The Malta Independent 25 September 2022, Sunday
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World Cup Moments, 1994: Penalties decide low key but financially successful American tournament

Saturday, 9 June 2018, 10:00 Last update: about 5 years ago
Romario, who was voted best player of the tournament, lifts the FIFA?World Cup after Brazil won the penalty shoot-out against Italy in the final. Photo:?FIFA
Romario, who was voted best player of the tournament, lifts the FIFA?World Cup after Brazil won the penalty shoot-out against Italy in the final. Photo:?FIFA

The 1994 FIFA World Cup was held in the United States and despite the host nation's lack of a national top-level football league, the tournament was the most financially successful in the tournament's history; it broke the World Cup average attendance record with nearly 69,000 spectators per game, a mark that still stands.

Brazil won this low-key tournament after beating Italy 3–2 in a penalty shootout at the Rose Bowl in Pasadena, California near Los Angeles, after the game had ended 0–0 after extra time. The victory made Brazil the first nation to win four World Cup titles.


USA-Vice-President Al Gore handed Brazilian captain Dunga the prestigious trophy; the Brazilian national team dedicated the title to the deceased Formula One motor racing champion and countryman Ayrton Senna, who had died two and a half months prior

Andrés Escobar Saldarriaga was a Colombian footballer who played as a defender. Escobar was murdered in the aftermath of the 1994 FIFA World Cup, reportedly as retaliation for having scored an own goal which contributed to the team's elimination from the tournament.

Bulgaria was one of the biggest surprises of the tournament. The Bulgarians had never won a game in five previous World Cup finals but, led by Hristo Stoichkov who eventually shared the tournament lead in scoring, they made a surprising run; Bulgaria won two of their three group games to qualify for the second round, where they advanced with a   3–1 penalty shoot-out win over Mexico. Bulgaria then faced the reigning world champions, Germany, in the quarterfinals, where goals from Stoichkov and Yordan Letchkov gave them a 2–1 victory. Bulgaria went on to finish in fourth place after losing to Italy in the semifinals.

Much more was expected from Colombia but they still hit the headlines. Days after returning home from the 1994 World Cup in the United States, Colombia defender Andres Escobar was shot dead in his hometown of Medellin.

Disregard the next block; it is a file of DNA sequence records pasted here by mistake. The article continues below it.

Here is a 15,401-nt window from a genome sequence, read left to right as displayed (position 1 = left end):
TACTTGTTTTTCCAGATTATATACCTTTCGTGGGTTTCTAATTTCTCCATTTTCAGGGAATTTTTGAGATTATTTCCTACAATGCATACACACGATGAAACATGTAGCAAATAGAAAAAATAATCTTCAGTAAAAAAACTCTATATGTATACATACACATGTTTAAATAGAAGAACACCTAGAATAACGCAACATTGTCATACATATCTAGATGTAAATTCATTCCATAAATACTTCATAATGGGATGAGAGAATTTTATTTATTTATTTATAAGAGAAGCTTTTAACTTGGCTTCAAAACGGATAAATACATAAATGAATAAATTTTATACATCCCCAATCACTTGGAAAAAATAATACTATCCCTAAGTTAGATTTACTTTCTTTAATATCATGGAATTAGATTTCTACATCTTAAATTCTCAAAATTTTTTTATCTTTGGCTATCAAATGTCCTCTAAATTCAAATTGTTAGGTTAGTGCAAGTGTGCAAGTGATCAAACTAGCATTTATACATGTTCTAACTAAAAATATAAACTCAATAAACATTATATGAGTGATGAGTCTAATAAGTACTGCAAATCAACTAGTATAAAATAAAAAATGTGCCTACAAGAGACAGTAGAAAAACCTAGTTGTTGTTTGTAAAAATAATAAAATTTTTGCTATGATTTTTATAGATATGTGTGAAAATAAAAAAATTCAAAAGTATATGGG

The murder ranks as one of the most shocking moments in World Cup history and cast a shadow over the rest of the tournament.

Italy’s Roberto Baggio, top, and Franco Baresi react after missing their penalties in the final penalty shoot-out which handed Brazil their fourth World Cup.

It appeared to be directly linked to the inadvertent own-goal he scored that gave the host country the lead in their group match at the Rose Bowl in Los Angeles on June 22. Colombia eventually lost the game 2-1, and with it any chance of progressing further in the tournament.

The team, faced widespread criticism at home for failing to get out of a relatively easy group that also included Romania and Switzerland.

On July 2, with the World Cup in full swing, the 27-year-old Escobar was out at a bar in Medellin, a city then teeming with drug traffickers. Escobar was harangued about the own-goal and was then shot repeatedly.

Brazil players Bebeto and Marcio Santos hold a banner in homage to Formula One legend Ayrton Senna, who died shortly before the 1994 FIFA World Cup USA kicked off, shortly after overcoming Italy on penalties in the Final. Photo: FIFA

The motive for the murder has never been clearly established but many still link it to the fury of Colombian drug lords at losing a gambling fortune because of the country’s surprisingly early World Cup exit.

Humberto Munoz Castro, who had connections to a powerful Colombian cartel, was arrested and confessed to the killing. He refused to implicate his bosses. Found guilty, Munoz was initially handed a 43-year jail term. He served only 11 years.

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